James Pethokoukis

Politics and policy from inside Washington

Wall Street pay continues to be the Great Distraction

Oct 27, 2009 17:05 UTC

Again, all this focus on Wall Street pay distracts from more important issues.  Gary Becker summarizes:

I have not seen convincing evidence that either the level or structure of the pay of top financial executives were important causes of this worldwide financial crash. These executives bought large quantities of mortgage-backed securities and other securitized assets because they expected this to increase the average return on their assets without taking on much additional risk through the better risk management offered by derivatives, credit default swaps, and other newer types of securities. They turned out to be badly wrong, but so too were the many financial economists who had no sizable financial stake in these assets, but supported this approach to risk management.

The experience of other financial crashes also does not indicate that either the level or form of compensation of top financial executives were major factors in precipitating these crashes. Thousands of banks failed during the Great Depression, as did hundreds of American savings and loans institutions during the 1980s, without heads of these institutions in either case getting particularly high pay, or pay that was mainly in the form of bonuses and stock options. My impression is that this same conclusion applies to the Mexican bank crisis of the mid 1990s, and the Asian financial crisis at the end of the 1990s.

The generous bonuses and stock options received by financial executives may often have been unwarranted, but they are being used as a scapegoat for other more crucial factors. Financial institutions underrated the systemic risks of the more exotic assets, and apparently so too did the Fed and other regulators of financial institutions. In addition, large financial institutions may have recognized that they were “too big to fail”, and that they would be rescued by taxpayer monies if they were on the verge of bankruptcy because they took on excessively risky assets.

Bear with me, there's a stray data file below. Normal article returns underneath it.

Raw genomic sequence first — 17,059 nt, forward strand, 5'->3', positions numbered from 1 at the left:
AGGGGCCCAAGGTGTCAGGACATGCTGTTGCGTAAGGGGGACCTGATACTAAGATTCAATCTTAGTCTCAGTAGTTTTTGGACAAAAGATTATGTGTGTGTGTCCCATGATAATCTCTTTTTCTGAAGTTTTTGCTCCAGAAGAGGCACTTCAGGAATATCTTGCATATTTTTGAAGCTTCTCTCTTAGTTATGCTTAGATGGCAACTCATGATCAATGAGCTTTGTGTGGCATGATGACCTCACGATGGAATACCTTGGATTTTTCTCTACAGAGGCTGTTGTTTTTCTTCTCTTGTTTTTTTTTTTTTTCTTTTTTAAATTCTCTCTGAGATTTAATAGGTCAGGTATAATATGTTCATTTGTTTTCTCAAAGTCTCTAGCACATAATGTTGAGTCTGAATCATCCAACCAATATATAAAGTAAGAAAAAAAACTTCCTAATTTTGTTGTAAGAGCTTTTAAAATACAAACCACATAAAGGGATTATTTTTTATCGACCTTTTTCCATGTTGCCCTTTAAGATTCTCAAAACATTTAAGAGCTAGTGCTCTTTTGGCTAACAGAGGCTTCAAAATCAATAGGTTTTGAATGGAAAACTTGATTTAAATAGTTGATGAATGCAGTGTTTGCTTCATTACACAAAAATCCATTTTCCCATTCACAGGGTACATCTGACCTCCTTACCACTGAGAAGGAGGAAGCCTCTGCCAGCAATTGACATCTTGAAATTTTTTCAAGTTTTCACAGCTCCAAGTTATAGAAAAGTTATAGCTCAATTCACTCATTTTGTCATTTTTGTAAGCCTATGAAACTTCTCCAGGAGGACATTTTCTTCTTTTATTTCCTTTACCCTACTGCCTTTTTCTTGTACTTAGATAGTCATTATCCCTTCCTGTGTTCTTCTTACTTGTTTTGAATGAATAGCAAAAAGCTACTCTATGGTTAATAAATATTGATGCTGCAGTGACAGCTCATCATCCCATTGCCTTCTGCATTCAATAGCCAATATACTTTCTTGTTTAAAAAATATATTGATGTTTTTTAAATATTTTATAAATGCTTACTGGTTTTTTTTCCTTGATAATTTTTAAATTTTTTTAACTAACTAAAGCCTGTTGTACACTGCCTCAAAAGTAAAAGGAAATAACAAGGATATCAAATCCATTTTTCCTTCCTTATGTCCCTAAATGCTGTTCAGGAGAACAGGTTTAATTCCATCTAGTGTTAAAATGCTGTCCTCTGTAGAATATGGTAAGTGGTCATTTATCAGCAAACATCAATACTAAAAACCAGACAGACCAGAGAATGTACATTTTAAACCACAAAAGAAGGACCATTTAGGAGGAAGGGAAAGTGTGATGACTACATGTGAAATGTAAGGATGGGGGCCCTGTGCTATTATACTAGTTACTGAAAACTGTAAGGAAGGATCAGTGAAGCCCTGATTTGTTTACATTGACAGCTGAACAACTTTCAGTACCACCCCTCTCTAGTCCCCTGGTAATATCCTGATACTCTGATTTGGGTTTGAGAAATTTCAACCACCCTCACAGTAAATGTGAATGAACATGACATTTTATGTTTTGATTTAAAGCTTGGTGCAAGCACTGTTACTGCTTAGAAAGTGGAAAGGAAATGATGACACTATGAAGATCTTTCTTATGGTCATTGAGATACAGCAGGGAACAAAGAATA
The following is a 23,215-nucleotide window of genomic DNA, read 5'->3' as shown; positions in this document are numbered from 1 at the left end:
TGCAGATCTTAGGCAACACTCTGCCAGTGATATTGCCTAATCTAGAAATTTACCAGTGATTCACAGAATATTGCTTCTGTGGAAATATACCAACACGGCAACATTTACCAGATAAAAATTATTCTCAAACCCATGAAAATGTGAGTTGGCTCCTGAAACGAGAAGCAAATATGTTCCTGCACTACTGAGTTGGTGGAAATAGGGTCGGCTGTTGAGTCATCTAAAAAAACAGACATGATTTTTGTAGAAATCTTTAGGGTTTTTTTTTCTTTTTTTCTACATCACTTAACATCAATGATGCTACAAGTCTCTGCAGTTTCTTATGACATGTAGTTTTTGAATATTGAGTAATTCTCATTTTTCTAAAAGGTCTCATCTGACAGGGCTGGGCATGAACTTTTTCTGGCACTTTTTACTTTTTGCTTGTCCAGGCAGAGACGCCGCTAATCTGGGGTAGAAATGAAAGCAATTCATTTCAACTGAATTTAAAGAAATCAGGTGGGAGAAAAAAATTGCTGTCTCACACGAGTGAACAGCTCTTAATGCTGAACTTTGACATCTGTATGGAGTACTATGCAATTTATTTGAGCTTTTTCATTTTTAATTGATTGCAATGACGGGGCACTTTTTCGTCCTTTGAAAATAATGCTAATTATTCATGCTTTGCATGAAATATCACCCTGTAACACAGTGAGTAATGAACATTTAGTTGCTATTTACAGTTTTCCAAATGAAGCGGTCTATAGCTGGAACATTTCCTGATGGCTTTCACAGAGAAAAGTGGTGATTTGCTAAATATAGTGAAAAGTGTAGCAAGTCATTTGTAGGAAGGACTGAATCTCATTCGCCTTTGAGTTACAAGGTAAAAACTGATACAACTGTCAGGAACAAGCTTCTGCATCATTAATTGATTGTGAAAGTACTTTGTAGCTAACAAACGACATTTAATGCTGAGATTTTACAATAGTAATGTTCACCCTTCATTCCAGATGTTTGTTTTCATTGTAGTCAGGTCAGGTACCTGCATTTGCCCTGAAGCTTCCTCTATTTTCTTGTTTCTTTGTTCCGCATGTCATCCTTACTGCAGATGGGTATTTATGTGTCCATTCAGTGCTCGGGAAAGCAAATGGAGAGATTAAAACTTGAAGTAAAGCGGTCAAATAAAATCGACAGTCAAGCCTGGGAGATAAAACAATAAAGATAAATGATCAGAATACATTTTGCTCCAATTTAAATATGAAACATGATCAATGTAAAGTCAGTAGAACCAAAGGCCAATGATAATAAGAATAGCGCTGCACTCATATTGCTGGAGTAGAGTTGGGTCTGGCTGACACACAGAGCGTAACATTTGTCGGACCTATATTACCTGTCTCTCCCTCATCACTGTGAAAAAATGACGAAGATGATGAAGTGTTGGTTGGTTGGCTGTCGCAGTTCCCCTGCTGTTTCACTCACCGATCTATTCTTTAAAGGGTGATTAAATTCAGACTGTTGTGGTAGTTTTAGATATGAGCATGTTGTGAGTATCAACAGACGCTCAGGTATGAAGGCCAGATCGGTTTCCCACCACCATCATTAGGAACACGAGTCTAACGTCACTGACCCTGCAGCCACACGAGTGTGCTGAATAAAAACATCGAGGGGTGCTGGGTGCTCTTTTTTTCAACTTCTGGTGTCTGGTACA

I think you’re both missing the point. This whole business of Wall Street pay levels and bonuses &c. has been a convenient shield for Mr. Obama and his radical advisors to move into territory previously off-limits. See David Rosenberg’s analysis of the current situation in the subsequent article. Mr. Obama has moved into corporate management (GM, Chrysler, AIG); has demonized insurance companies preparatory to taking over (read: socializing) the healthcare industry; and attempted to delegitimize FOX news and anyone else who would dare differ with his agenda. (Think Jimmy Carter and his criticism = racism remarks) Keeping the ignorant masses occupied watching some hapless Wall Street executives get crucified might have seemed a winning strategy for Mr. Obama’s radical advisors. American voters may be getting wise to this game.

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Riding a downbound train

Oct 27, 2009 16:41 UTC

This has to be a classic piece of analysis by David Rosenberg:

Without either deep spending cuts or tax increases (a dirty three-letter word in the U.S.A. — remember Bush Sr.’s “read my lips” back in the early 90s that cost him the election?) the only way out of this fiscal mess caused perhaps by the prior Administration and now accentuated by the current Administration will be by monetizing the debt. …  In the final analysis, we all should know how this is going to play out. It is going to be somebody else that foots the bill for all this government incursion, and that is very likely the creditors who hold U.S. government paper. Not that the U.S. would ever default; that will never happen. However, there is very likely going to be a stage where this mountain of public sector debt gets monetized, and while gold is inherently difficult to value, what is going to drive the price higher, in the future, to new record highs will be the supply of bullion relative to the supply of dollars. ( …  Let’s face it, the degree of retrenchment that would be needed to bring the deficit-to-GDP ratio down to the 3-4% level that would allow the debt/GDP ratio to stabilize, would simply be too much for the U.S. electorate to put up with.

Nor does think much of the state of the stock market:

In other words, this is not the onset of a sustainable secular bull market as we had coming off the fundamental lows of prior bear phases, such as August 1982, when:

• Dividend yields were 6%, not sub-2%.
• Price-to-earnings multiples were 8x, not 26x.
• The market traded at book value, not over two times book.
• Inflation and bond yields were in double digits and headed down in the future, not near-zero and only headed higher.